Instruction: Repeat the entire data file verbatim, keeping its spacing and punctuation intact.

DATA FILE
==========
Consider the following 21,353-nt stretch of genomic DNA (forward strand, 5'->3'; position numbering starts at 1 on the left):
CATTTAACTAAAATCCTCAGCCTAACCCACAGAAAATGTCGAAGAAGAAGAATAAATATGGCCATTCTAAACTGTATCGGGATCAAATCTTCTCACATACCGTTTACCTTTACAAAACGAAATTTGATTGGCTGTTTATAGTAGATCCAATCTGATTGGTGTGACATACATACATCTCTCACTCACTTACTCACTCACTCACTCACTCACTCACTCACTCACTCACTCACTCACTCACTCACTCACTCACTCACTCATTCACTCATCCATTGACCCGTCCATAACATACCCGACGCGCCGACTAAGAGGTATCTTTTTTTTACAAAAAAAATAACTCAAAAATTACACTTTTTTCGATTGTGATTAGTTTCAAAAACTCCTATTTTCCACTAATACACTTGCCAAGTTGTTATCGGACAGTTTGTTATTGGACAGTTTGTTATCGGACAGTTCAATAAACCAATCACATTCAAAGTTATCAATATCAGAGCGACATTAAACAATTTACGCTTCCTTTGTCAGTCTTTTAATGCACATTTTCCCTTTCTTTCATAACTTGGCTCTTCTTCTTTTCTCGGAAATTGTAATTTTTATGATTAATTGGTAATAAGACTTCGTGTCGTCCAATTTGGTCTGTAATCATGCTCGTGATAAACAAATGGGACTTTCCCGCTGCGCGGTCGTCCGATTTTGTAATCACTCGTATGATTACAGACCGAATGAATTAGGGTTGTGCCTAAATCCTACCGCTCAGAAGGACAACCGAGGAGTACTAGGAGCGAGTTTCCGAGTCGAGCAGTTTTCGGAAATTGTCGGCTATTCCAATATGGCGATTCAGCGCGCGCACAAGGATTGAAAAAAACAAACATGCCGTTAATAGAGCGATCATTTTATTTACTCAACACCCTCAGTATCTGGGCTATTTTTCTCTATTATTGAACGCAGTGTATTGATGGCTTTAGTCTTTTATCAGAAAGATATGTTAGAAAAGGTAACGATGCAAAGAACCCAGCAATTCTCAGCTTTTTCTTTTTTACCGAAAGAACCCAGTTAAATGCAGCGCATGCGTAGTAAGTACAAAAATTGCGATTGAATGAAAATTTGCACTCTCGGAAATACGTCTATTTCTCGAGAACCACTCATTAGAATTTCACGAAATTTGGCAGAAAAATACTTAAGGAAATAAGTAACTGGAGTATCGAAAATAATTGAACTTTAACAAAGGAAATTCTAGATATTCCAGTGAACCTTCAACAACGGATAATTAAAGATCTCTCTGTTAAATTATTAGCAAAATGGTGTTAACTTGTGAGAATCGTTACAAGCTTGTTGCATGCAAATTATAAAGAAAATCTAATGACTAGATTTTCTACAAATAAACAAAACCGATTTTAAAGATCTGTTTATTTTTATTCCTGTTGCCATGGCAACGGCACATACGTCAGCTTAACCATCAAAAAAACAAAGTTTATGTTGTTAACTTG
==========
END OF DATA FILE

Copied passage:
Consider the following 21,353-nt stretch of genomic DNA (forward strand, 5'->3'; position numbering starts at 1 on the left):
CATTTAACTAAAATCCTCAGCCTAACCCACAGAAAATGTCGAAGAAGAAGAATAAATATGGCCATTCTAAACTGTATCGGGATCAAATCTTCTCACATACCGTTTACCTTTACAAAACGAAATTTGATTGGCTGTTTATAGTAGATCCAATCTGATTGGTGTGACATACATACATCTCTCACTCACTTACTCACTCACTCACTCACTCACTCACTCACTCACTCACTCACTCACTCACTCACTCACTCACTCACTCATTCACTCATCCATTGACCCGTCCATAACATACCCGACGCGCCGACTAAGAGGTATCTTTTTTTTACAAAAAAAATAACTCAAAAATTACACTTTTTTCGATTGTGATTAGTTTCAAAAACTCCTATTTTCCACTAATACACTTGCCAAGTTGTTATCGGACAGTTTGTTATTGGACAGTTTGTTATCGGACAGTTCAATAAACCAATCACATTCAAAGTTATCAATATCAGAGCGACATTAAACAATTTACGCTTCCTTTGTCAGTCTTTTAATGCACATTTTCCCTTTCTTTCATAACTTGGCTCTTCTTCTTTTCTCGGAAATTGTAATTTTTATGATTAATTGGTAATAAGACTTCGTGTCGTCCAATTTGGTCTGTAATCATGCTCGTGATAAACAAATGGGACTTTCCCGCTGCGCGGTCGTCCGATTTTGTAATCACTCGTATGATTACAGACCGAATGAATTAGGGTTGTGCCTAAATCCTACCGCTCAGAAGGACAACCGAGGAGTACTAGGAGCGAGTTTCCGAGTCGAGCAGTTTTCGGAAATTGTCGGCTATTCCAATATGGCGATTCAGCGCGCGCACAAGGATTGAAAAAAACAAACATGCCGTTAATAGAGCGATCATTTTATTTACTCAACACCCTCAGTATCTGGGCTATTTTTCTCTATTATTGAACGCAGTGTATTGATGGCTTTAGTCTTTTATCAGAAAGATATGTTAGAAAAGGTAACGATGCAAAGAACCCAGCAATTCTCAGCTTTTTCTTTTTTACCGAAAGAACCCAGTTAAATGCAGCGCATGCGTAGTAAGTACAAAAATTGCGATTGAATGAAAATTTGCACTCTCGGAAATACGTCTATTTCTCGAGAACCACTCATTAGAATTTCACGAAATTTGGCAGAAAAATACTTAAGGAAATAAGTAACTGGAGTATCGAAAATAATTGAACTTTAACAAAGGAAATTCTAGATATTCCAGTGAACCTTCAACAACGGATAATTAAAGATCTCTCTGTTAAATTATTAGCAAAATGGTGTTAACTTGTGAGAATCGTTACAAGCTTGTTGCATGCAAATTATAAAGAAAATCTAATGACTAGATTTTCTACAAATAAACAAAACCGATTTTAAAGATCTGTTTATTTTTATTCCTGTTGCCATGGCAACGGCACATACGTCAGCTTAACCATCAAAAAAACAAAGTTTATGTTGTTAACTTG